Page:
Since the 2008-09 Bowl Season, there have been 16 total games in which the underdog was getting 30% or fewer of spread bets according to Sports Insights’ College Football Betting Trends. In those games, the underdog (team also receiving 30% or fewer spread bets) was a whopping 11-5 ATS for a winning percentage of 68.8%.
We wanted to take this trend one step further to find out how many underdogs not only covered the spread, but won on the moneyline. Of the 11 games the underdog covered, 10 of them won the game straight-up as well, with closing lines ranging from +2 to +11.5 in those games. Therefore, there was only one instance where the underdog covered, but did not win the game outright.
The 10 underdogs that won straight-up were getting an average of 5.65 points a game, which translates to a moneyline of roughly +200. This means that if you bet one unit on each of the 16 underdogs to win straight-up, you would be +14.74 units, increasing profits over 100%.
Basically, a bettor placing $100 on each underdog’s moneyline, instead of the spread, would be up $1,474 following this method.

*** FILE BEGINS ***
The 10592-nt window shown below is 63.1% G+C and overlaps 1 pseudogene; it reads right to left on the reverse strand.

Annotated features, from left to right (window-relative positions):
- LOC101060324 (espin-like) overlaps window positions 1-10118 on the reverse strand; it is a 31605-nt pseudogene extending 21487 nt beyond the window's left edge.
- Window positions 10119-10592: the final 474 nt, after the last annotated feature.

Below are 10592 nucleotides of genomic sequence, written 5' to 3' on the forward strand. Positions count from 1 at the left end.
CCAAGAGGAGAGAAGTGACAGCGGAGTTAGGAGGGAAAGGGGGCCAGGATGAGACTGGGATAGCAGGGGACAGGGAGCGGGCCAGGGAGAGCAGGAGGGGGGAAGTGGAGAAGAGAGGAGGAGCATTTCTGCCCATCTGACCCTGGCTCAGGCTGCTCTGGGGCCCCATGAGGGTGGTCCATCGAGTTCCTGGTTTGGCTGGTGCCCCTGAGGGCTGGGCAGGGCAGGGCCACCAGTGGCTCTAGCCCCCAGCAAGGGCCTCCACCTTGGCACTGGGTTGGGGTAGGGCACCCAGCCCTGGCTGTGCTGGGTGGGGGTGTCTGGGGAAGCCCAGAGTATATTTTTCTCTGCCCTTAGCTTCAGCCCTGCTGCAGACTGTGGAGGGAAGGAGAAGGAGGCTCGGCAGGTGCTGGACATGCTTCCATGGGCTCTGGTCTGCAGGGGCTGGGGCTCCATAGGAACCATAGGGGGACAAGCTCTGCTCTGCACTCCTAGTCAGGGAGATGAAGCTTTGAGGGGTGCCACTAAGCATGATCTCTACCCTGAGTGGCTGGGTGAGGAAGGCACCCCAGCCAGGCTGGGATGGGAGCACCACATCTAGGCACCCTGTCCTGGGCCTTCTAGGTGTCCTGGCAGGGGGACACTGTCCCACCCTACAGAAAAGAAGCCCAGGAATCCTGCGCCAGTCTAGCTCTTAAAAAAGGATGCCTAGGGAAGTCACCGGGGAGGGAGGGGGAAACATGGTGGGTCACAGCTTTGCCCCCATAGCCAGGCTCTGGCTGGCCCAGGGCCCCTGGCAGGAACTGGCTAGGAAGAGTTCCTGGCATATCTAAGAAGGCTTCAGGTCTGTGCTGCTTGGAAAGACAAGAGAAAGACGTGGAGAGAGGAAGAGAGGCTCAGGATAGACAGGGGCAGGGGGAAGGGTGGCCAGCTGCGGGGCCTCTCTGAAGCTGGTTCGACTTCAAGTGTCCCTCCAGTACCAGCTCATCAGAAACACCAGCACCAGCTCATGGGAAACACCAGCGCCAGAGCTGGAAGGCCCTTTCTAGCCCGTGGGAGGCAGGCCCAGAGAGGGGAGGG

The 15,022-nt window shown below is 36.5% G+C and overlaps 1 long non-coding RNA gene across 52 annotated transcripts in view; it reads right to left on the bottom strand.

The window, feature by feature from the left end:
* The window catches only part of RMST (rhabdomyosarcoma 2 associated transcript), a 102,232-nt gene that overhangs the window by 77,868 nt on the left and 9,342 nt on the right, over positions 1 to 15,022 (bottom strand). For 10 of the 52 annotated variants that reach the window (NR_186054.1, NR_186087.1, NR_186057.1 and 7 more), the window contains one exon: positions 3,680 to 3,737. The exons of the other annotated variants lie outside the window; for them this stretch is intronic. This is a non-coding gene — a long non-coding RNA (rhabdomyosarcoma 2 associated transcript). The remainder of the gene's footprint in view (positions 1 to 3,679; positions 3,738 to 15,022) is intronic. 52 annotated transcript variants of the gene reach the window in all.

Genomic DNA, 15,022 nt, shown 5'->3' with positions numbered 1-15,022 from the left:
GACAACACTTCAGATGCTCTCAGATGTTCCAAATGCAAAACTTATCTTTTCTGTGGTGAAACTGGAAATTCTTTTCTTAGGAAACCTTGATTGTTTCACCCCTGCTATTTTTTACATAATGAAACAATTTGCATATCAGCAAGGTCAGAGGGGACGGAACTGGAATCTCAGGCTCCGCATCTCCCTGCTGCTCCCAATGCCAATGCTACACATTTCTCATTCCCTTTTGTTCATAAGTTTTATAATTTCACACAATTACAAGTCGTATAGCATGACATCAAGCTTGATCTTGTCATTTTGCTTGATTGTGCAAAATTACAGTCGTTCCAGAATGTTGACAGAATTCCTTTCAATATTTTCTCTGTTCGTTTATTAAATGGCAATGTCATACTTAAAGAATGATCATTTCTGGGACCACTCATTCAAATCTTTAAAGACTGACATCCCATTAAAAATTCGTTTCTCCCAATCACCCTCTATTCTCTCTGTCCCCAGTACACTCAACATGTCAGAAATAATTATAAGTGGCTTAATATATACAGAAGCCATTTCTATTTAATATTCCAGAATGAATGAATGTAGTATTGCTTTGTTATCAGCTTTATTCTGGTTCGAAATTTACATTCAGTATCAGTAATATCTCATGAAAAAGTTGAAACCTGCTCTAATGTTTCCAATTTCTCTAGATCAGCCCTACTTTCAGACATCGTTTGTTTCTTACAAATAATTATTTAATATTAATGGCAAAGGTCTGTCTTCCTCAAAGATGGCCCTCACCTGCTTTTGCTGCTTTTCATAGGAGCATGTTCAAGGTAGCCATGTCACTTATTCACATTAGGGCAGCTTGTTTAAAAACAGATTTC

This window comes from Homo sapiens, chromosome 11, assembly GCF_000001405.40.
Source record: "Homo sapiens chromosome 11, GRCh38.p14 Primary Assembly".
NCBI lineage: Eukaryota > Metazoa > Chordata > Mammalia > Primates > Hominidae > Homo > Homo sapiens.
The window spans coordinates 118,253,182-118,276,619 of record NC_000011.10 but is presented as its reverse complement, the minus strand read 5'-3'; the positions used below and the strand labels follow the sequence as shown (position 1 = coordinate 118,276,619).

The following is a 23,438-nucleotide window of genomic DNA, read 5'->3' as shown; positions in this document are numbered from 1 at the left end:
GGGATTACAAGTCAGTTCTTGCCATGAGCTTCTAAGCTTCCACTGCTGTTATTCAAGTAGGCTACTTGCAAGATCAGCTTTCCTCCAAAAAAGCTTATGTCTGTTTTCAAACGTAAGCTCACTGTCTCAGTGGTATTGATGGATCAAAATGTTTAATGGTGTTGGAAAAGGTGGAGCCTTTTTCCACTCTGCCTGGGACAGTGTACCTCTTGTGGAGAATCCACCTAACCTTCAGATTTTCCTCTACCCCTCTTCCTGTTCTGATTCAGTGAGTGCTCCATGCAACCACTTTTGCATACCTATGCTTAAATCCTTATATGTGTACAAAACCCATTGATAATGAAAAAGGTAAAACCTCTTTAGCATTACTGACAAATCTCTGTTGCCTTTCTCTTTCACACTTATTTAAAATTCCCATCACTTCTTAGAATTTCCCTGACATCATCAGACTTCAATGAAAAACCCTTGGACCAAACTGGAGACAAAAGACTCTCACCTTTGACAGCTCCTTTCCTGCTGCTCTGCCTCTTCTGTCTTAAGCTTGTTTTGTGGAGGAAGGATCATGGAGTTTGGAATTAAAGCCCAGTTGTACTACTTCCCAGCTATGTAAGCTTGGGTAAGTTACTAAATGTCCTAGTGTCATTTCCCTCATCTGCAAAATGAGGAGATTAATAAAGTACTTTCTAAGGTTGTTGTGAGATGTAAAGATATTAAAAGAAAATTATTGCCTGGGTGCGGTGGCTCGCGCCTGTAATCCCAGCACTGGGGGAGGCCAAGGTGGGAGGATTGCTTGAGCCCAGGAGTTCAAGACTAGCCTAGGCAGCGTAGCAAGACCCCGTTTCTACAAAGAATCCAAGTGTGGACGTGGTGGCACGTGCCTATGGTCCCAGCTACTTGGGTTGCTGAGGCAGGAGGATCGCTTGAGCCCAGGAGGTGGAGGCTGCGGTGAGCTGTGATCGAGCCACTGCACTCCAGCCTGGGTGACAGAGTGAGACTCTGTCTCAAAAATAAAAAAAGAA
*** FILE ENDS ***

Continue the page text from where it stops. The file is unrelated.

So far this bowl season, underdogs receiving 30% or fewer of spread bets are 1-0 ATS and 1-0 SU, with Marshall winning 20-10 as a 5-point underdog to Florida International.
There are currently 11 more games this bowl season that fit the 70/30 system with underdogs getting an average of 5.72 points per game, indicating there is value for contrarian bettors.
We don’t apply any of our College Football Betting Systems to moneylines and are not recommending that you play every underdog’s moneyline that fits this system.
As a result, we will continue to focus on spread bets going forward, but this analysis does highlight the increased contrarian value that exists during bowl season.